As the digital currency world expands, so does its dark side, with billions of dollars falling into the hands of hackers, scammers, and even trusted founders.
The crypto industry, known for its lack of clear regulation and wild price swings, once seemed rife with potential scammers looking to steal from the unwary. While steps are being taken to provide regulatory clarity for crypto worldwide, price volatility and theft are still concerning issues.
In 2022 alone, data from Chainalysis shows that bad actors made off with more than $3.8 billion in crypto, most of it stolen from decentralized finance (DeFi) protocols by North Korea-linked attackers such as the Lazarus Group.
The amount was a 15% increase over 2021 when records show hackers and scammers stole about $3.3 billion worth of digital assets.
In the first quarter of 2023, 57 cases of crypto theft were reported, with extrapolations of those figures suggesting there could be as many as 228 incidents by the end of the year.
Hacks account for a large portion of the money lost in the digital asset industry, but cases of crypto founders and developers absconding with users’ funds have become quite prevalent.
Such thefts usually take the form of rug pulls, where developers abandon projects midway and flee with investor funds. Ponzi schemes are also popular for malicious crypto founders to steal money from unsuspecting crypto investors.
In this article, we’ll explore several incidents where those entrusted with keeping user funds safe betrayed that trust and stole millions of dollars worth of crypto from their customers.
Faruk Fatih Özer (Thodex)
Faruk Fatih Özer, the founder and former CEO of Thodex, one of Turkey’s largest cryptocurrency exchanges, has become notorious in the global crypto industry.
Özer formed Thodex in 2017 as Koineks Teknoloji, making it the fourth crypto exchange in Turkey. The company went global in 2020, changing its name to Thodex in March.
It also allegedly received a “license” to operate as a Money Service Business (MSB) from the U.S. Financial Crimes Enforcement Network (FinCEN) the same year.
Özer was the driving force behind Thodex until he abruptly disappeared, and the exchange ceased operations on April 22, 2021, leaving thousands of investors in the lurch.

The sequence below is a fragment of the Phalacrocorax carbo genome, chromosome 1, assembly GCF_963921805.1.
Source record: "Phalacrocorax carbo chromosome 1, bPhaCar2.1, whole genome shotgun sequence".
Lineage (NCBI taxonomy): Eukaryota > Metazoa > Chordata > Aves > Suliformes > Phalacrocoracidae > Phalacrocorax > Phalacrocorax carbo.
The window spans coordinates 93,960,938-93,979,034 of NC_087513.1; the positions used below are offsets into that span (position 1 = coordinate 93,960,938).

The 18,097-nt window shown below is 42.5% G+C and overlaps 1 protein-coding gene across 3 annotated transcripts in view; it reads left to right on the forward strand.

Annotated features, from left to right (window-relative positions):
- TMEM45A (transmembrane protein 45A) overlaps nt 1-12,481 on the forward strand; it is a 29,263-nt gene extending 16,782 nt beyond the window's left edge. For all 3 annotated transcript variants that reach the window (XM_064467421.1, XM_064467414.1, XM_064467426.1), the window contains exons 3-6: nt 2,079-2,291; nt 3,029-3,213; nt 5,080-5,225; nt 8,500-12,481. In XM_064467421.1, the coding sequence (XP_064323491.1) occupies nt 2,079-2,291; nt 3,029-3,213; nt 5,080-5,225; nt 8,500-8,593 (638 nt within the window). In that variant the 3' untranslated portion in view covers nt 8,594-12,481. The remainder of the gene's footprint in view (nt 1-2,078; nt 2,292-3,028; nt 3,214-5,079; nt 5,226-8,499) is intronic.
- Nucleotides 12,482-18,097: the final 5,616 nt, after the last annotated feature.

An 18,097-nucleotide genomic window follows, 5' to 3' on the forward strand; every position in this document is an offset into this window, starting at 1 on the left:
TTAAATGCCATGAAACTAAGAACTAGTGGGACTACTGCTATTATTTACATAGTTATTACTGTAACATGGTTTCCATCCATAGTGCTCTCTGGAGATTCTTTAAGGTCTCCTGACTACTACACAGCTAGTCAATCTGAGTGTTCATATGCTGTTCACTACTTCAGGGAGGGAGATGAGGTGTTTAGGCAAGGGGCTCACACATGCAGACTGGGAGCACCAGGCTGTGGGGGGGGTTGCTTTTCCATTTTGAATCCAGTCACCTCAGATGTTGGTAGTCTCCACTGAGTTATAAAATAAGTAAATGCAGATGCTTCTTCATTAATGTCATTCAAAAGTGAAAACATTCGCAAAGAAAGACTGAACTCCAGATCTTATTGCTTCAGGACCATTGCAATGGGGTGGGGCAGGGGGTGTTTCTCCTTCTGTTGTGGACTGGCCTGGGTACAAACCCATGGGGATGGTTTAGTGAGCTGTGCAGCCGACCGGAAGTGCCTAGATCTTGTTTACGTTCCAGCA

Before going offline, Thodex had nearly 400,000 active users trading almost $600 million in crypto, according to a lawyer who filed a complaint against the exchange.
After thousands of users started complaining about being unable to access their funds, the Thodex CEO took to Twitter (now X) and gave a vague explanation about a “temporary shutdown” due to cyberattacks.
However, subsequent communication about the status of investors’ funds was nonexistent, leading to speculation that Özer had jumped ship to Albania with $2 billion of the said funds.
Demirorn News Agency, a leading media organization in Turkey, added fuel to the fire when it published a photograph of Özer departing from Istanbul’s international airport. It escalated fears among investors and users with funds tied up in the exchange.
Subsequently, Turkish authorities issued an international arrest warrant for Özer, resulting in the detention of 62 people across eight cities, including some of Özer’s siblings.
The 27-year-old was apprehended in Albania and extradited to Turkey in early 2023. He was charged with forming a criminal organization, committing fraud, and laundering earnings from unlawful activities.
The indictment estimated losses at 356 million lire ($24 million), but a Chainalysis report published on Dec. 16, 2021, suggested a significantly higher figure of $2.6 billion.
In July 2023, Özer was initially sentenced to 7 months and 15 days in prison by the Anatolian 17th Criminal Court of First Instance for failing to provide tax documents, much to the chagrin of former Thodex investors.
However, on Sept. 8, 2023, the Anatolian 9th Heavy Penal Court found Özer guilty of aggravated fraud, money laundering, and leading a criminal organization. The court sentenced him, along with two of his siblings, to 11,196 years in jail.
Stefan He Qin (Virgil Sigma)
Stefan He Qin was the founder of Virgil Sigma and VQR Multistrategy Fund LP, two crypto hedge funds that dipped with $123 million belonging to investors.
Qin, a 19-year-old Australian college dropout, started his cryptocurrency journey with a promise. His fund, Virgil Sigma, claimed to earn profits as high as 500% from arbitrage opportunities in the digital currency market. It allegedly involved a proprietary algorithm called Tenjin that monitored crypto exchanges around the world and exploited the price differences of digital currencies sold on them.